Unless otherwise indicated, all parts and percentages are by weight.

The materials employed can comprise, consist essentially of or consist of those set forth.

DESCRIPTION OF THE PREFERRED EMBODIMENTS EXAMPLE 1

140.5 grams (1.0 mole) of benzoyl chloride were dissolved in 600 ml of methylene chloride. This solution was treated simultaneously with 27 grams (1.0 mole) of hydrogen cyanide and 1.83 grams (0.014 mole) of N,N-dimethyl benzyl amine and then cooled to 0 C. Then there were dropped in within 30 minutes a solution of 51 grams (1.04 moles) of sodium cyanide in 65 grams of water which had a temperature of 50 C. The temperature of the reaction mixture meanwhile and for a further 2 hours was held at 0 C. Subsequently the mixture was freed from separated solids. The liquid phases were separated and the organic phase was worked up by distillation to benzoyl cyanide with recovery of the excess hydrogen cyanide and the solvent. There were accumulated 135 grams of crude 93 percent benzoyl cyanide. This was purified by fractional distillation. There were recovered 123 grams of pure benzoyl cyanide (boiling point at 11 mbar 86 to 88 C.). This corresponds to a yield of 94% based on the benzoyl chloride employed.

EXAMPLE 2

140.5 grams (1.0 mole) of benzoyl chloride were dissolved in 600 ml of methylene chloride. This solution was treated simultaneously with 27 grams (1.0 mole) of hydrogen cyanide and 1.83 grams (0.014 mole) of N,N-dimethyl benzyl amine. Then within 20 minutes there were fed in 171 grams of a 29.8 percent aqueous sodium cyanide solution (1.04 moles of sodium cyanide). The temperature of the reaction mixture meanwhile and for a further 2 hours was held at 15 to 35 C. Then there were added 60 grams of water and the phases separated. After removal of the hydrogen cyanide and the methylene chloride there were obtained by distillation 136 grams of crude, 91 percent benzoyl cyanide. In fractional distillation there were obtained 122 grams of pure benzoyl cyanide. This corresponds to a yield of 93% base on the benzoyl chloride employed.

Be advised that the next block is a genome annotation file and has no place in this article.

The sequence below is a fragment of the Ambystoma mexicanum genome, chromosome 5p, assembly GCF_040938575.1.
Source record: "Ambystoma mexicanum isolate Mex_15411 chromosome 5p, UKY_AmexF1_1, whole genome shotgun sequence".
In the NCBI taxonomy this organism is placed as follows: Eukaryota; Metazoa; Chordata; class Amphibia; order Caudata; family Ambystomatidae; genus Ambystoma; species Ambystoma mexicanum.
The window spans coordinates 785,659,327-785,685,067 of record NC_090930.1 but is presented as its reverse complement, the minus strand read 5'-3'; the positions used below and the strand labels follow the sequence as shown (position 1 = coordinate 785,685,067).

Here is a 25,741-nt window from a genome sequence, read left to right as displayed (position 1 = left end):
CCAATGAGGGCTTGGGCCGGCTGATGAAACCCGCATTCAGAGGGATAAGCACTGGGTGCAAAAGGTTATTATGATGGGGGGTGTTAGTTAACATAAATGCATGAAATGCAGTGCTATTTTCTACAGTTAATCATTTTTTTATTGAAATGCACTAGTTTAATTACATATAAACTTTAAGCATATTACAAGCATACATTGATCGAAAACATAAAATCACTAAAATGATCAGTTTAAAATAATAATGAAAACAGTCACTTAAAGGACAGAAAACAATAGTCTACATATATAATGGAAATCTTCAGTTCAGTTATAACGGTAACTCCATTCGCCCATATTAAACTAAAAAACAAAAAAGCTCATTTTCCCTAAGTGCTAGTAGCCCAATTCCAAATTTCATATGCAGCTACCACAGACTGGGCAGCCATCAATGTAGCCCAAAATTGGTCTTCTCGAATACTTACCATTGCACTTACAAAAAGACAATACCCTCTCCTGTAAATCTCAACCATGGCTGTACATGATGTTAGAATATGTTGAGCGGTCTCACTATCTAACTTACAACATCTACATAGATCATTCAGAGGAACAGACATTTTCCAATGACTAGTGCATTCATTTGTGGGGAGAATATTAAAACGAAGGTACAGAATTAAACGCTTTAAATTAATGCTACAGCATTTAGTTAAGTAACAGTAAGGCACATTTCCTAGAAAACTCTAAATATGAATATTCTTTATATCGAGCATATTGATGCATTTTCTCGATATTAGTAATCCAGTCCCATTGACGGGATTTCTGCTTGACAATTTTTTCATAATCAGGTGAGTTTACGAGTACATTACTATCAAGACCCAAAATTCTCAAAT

EXAMPLE 3

The procedure was the same as in Example 2 except that instead of the sodium cyanide solution there was added a solution of 65 grams of potassium cyanide (1.0 mole) in 120 ml of water. The yield of pure benzoyl cyanide was 121 grams, corresponding to 92% based on the benzoyl chloride employed.

EXAMPLE 4

The procedure was the same as in Example 2 except that instead of 600 ml of methylene chloride there were used in each case 600 ml of different solvent as shown in the following table.

______________________________________                 Yield of PureSolvent               Benzoyl Cyanide______________________________________(a) chloroform        92%(b) carbon tetrachloride                 83%(c) 1,2-dichloroethane                 89%(d) 1,1-dichloroethane                 92%(e) trichloroethylene 79%(f) gasoline (B.P. 40 to 60 C)                 87%______________________________________
EXAMPLE 5

The procedure of Example 2 was followed, but the hydrogen cyanide was used in different amounts as shown by the following table.

______________________________________Mole of Hydrogen cyanide                 Yield of PurePer Mole of Benzoyl Chloride                 Benzoyl Cyanide______________________________________(a) 0.1               86%(b) 0.2               88%(c) 0.5               89%(d) 1.5               89%______________________________________
EXAMPLE 6

The procedure of Example 2 was followed, but the temperature of the reaction mixture during the feeding in of the sodium cyanide solution and the next 2 hours was held at -8 to -5 C. The yield of pure benzoyl cyanide based on the benzoyl chloride added was 91%.

EXAMPLE 7

The procedure of Example 2 was employed, but instead of N,N-dimethyl benzyl amine there was employed 0.014 mole of N,N-dimethyl-β-phenylethyl amine. The yield of benzoyl cyanide based on the benzoyl chloride was 73%.

Patent Citations
Cited PatentFiling datePublication dateApplicantTitle
US4069252 *Jun 4, 1976Jan 17, 1978Bayer AktiengesellschaftProcess for the preparation of certain acyl cyanide compounds
Non-Patent Citations
Reference
1 *Koenig, "Tetrahedron Letters No. 26", pp. 2275-2278 (1974).
2 *Migrdichian, "Organic Synthesis", pp. 420-423 (1957).
3 *Thesing et al., Angewandte Chemie, vol. 68, pp. 425-448 (1956).
Referenced by
Citing PatentFiling datePublication dateApplicantTitle
US5352827 *Mar 23, 1993Oct 4, 1994AtochemReacting an acid halide with an alkali metal cyanide in presence of an alkylene oxide and polar compound
US6191300Apr 16, 1999Feb 20, 2001Eastman Chemical CompanyProcess for the preparation of cyclopropylacetonitrile
WO2000063163A1 *Mar 24, 2000Oct 26, 2000Eastman Chem CoProcess for the preparation of cyclopropylacetonitrile
Classifications
U.S. Classification562/869
International ClassificationC07C253/14, C07C255/50, C07C255/56, C07C51/54, C07C253/00, C07C255/40, B01J31/02, C07C, C07C67/00, C07C255/33, B01J31/00, C07B61/00
Cooperative ClassificationC07C253/14
European ClassificationC07C253/14